Cablegate: Scenesetter for Deputy Secretary Kimmitt Visit To

DE RUEHMD #0218/01 0590840
P 280840Z FEB 08





E.O. 12958: N/A

MADRID 00000218 001.2 OF 003

1. (SBU) Summary. Embassy Madrid warmly welcomes your visit.
When you arrive, Spain will be 4 short days away from what is
looking to be a very close March 9 general election.
President Jose Luis Zapatero and his Socialist Workers party
are slightly ahead in the polls, although the opposition
Partido Popular, led by Mariano Rajoy, has gained ground.
Top electoral issues include a slowing economy, terrorism,
regional autonomy, and immigration. Regardless of which
party wins, we expect continued growth in the U.S
relationship with Spain. Since your October 2006 visit, we
have increased coordination with Spain considerably,
partnering on issues of counter-terrorism, law enforcement
and multi-lateral policy. On Iraq, Spain has fulfilled its
commitment to contribute $22 million to the Basrah Children's
hospital and has fulfilled nearly all of its 225 million euro
Iraq Compact commitment. We are sure that your visit will
reinforce our efforts to strengthen bilateral cooperation.
End Summary.


2. (SBU) The March 9 general elections will indeed be a tight
race, and at this point it is too close to call. Various
surveys suggest that the ruling Spanish Socialist Workers'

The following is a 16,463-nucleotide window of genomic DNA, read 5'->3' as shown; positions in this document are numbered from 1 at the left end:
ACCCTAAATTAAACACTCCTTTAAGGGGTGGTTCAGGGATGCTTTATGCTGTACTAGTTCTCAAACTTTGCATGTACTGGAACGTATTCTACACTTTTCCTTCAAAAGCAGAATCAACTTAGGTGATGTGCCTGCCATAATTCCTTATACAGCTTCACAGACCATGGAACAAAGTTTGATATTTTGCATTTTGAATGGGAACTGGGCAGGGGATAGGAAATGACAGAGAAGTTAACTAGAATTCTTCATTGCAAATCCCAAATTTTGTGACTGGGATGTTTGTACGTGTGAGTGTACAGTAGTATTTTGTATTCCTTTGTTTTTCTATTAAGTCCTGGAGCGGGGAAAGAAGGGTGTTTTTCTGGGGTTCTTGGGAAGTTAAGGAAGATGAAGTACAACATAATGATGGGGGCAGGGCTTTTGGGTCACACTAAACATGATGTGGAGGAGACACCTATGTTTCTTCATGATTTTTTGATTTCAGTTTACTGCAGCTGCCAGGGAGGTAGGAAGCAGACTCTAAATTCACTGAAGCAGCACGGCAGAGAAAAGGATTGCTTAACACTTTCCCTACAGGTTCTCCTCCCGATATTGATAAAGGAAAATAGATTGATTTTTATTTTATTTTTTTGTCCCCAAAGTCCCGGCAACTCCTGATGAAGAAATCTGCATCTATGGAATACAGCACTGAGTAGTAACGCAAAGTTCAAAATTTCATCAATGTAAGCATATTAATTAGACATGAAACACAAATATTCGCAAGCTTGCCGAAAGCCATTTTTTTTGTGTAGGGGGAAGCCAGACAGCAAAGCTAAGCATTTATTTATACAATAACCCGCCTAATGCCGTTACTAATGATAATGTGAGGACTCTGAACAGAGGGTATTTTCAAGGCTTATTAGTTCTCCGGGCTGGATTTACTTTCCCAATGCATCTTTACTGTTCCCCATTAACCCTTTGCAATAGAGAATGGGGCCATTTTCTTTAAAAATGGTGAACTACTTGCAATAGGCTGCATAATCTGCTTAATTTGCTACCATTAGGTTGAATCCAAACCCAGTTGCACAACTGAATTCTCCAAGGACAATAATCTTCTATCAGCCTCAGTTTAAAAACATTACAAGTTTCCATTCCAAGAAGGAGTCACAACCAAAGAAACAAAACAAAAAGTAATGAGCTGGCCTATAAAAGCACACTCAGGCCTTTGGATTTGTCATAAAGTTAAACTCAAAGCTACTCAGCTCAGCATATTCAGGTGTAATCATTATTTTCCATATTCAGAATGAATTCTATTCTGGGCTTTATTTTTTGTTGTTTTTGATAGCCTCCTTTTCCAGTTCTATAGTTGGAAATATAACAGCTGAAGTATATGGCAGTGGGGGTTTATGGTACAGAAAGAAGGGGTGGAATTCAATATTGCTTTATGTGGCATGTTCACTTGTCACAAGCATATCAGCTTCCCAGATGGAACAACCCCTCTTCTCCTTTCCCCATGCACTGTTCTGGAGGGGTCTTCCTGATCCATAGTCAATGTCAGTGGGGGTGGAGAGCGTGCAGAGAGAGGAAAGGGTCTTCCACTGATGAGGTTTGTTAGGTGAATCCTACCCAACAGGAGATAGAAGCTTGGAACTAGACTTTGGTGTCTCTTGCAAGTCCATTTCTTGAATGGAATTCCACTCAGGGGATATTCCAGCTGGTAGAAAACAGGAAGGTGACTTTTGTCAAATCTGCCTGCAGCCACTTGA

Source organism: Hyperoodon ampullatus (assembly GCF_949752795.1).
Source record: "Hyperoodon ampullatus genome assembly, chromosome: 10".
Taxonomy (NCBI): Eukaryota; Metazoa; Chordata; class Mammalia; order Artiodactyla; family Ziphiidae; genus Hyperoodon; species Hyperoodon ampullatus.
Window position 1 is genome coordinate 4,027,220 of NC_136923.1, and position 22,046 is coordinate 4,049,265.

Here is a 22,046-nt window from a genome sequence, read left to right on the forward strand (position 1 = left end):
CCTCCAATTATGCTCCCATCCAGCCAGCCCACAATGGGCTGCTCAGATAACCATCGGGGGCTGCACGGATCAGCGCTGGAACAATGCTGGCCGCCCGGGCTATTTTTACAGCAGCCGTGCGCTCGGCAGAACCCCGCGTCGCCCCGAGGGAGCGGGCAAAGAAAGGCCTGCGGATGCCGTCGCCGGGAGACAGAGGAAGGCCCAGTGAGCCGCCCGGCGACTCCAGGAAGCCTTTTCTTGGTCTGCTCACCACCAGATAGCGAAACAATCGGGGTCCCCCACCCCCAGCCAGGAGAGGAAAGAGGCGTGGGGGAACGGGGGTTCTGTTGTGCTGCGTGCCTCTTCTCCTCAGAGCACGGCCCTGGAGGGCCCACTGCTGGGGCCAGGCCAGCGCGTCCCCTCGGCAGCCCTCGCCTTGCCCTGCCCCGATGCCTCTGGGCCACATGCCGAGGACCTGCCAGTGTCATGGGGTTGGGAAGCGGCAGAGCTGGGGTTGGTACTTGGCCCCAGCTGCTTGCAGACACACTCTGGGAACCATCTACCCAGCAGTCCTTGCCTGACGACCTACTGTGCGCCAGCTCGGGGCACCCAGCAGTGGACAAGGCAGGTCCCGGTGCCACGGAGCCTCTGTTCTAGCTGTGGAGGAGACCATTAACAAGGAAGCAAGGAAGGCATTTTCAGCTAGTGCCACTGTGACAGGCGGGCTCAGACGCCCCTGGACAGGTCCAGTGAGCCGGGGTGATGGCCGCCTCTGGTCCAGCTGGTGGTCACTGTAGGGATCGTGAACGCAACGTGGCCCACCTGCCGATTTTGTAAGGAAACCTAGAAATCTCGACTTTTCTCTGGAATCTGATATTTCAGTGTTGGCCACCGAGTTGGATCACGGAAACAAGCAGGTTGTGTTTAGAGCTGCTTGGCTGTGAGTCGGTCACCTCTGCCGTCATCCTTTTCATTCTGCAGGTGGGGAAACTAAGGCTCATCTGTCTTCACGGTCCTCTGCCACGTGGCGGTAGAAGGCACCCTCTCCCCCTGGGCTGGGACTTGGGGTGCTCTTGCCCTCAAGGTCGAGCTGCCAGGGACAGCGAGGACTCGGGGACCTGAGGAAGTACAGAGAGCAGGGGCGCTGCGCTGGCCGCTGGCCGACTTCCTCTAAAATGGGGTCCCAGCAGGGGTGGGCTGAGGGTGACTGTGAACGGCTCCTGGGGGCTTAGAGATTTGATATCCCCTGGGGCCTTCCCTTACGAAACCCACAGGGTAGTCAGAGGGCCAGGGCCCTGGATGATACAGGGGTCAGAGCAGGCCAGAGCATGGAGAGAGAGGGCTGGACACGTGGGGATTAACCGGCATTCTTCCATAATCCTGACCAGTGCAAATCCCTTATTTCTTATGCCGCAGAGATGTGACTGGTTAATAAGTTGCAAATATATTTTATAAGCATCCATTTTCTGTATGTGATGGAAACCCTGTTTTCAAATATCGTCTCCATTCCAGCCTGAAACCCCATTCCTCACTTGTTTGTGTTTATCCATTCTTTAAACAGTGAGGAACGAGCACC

Party (PSOE), led by President Jose Luis Rodriguez Zapatero,
is slightly in the lead. The PSOE is campaigning heavily on
the economy's growth during its government, historic budget
surpluses, and growth of various social programs. However,
voter confidence has been affected by recent signs that the
Spanish economy is softening. The PSOE has attempted to
downplay negative economic indicators, while the PP has
argued the economy is indeed softening and that the PP is the
best party to manage the difficult times to come. Given the
prominence of the economy as a campaign issue, anything you
tell the press about Spain's economy may have great political

3. (SBU) Other major election themes include regional
autonomy, immigration, and law enforcement. The PP has
argued that the PSOE has made too many concessions to Basque
and Catalan regional governments, is weak on ETA (Basque)
terrorism, and is soft on illegal immigration.

4. (SBU) Foreign Affairs and the U.S. were not expected to be
key issues in the elections. However, the PSOE is reminding
voters it got Spain out of its unpopular Iraq involvement
while the PP argues that Spain's international prestige and
influence has slipped as a result of such actions. Both the
government and the PP have strongly criticized U.S. and
German/British/French/Italian support for Kosovo's
declaration of independence, which they fear will be seen by
Basque and Catalan separatists as a precedent for their own
aspirations. The PP has criticized the GOS for not being
able to prevent the independence declaration, which the GOS
doubtless would have preferred to delay until after the
elections. We are seeking to avoid being drawn into the
campaign. Although they are not a campaign issue here, the
U.S. primaries have attracted intense interest, and you may
be asked for your thoughts on them.

Economic Overview

5. (SBU) Spain has had one of the fastest growing economies
in Europe over the last decade, with GDP growth averaging 3.7
percent since 1998. The housing boom, which was sparked by
lower interest rates that resulted from Spanish euro
membership, contributed greatly to this growth, and an
economic milestone was reached when Spain's per capita GDP
(on a PPP basis) passed Italy's in 2006. U.S. investment has
long been important to the economy, more so than bilateral